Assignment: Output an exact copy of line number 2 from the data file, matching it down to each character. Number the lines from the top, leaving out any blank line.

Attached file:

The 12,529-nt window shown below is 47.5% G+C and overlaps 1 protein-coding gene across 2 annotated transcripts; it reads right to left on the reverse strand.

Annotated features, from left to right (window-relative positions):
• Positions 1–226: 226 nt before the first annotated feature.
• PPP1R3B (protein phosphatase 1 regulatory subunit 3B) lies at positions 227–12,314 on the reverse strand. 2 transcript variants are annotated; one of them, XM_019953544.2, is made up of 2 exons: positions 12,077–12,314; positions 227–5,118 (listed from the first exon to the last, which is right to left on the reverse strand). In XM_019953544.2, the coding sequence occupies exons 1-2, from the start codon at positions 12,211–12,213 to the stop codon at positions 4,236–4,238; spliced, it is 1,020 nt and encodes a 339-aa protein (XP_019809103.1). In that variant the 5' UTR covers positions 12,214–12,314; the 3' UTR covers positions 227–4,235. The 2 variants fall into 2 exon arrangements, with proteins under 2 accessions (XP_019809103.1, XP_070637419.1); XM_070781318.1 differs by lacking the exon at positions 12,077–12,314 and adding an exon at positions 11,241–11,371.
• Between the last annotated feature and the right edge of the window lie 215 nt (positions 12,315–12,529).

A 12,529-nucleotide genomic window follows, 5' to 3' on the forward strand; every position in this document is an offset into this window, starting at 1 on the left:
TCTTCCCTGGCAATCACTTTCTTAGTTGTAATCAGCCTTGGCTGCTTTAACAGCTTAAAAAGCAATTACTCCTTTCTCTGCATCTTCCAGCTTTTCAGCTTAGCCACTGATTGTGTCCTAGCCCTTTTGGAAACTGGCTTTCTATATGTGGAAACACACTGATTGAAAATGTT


Annotated features, from left to right (window-relative positions):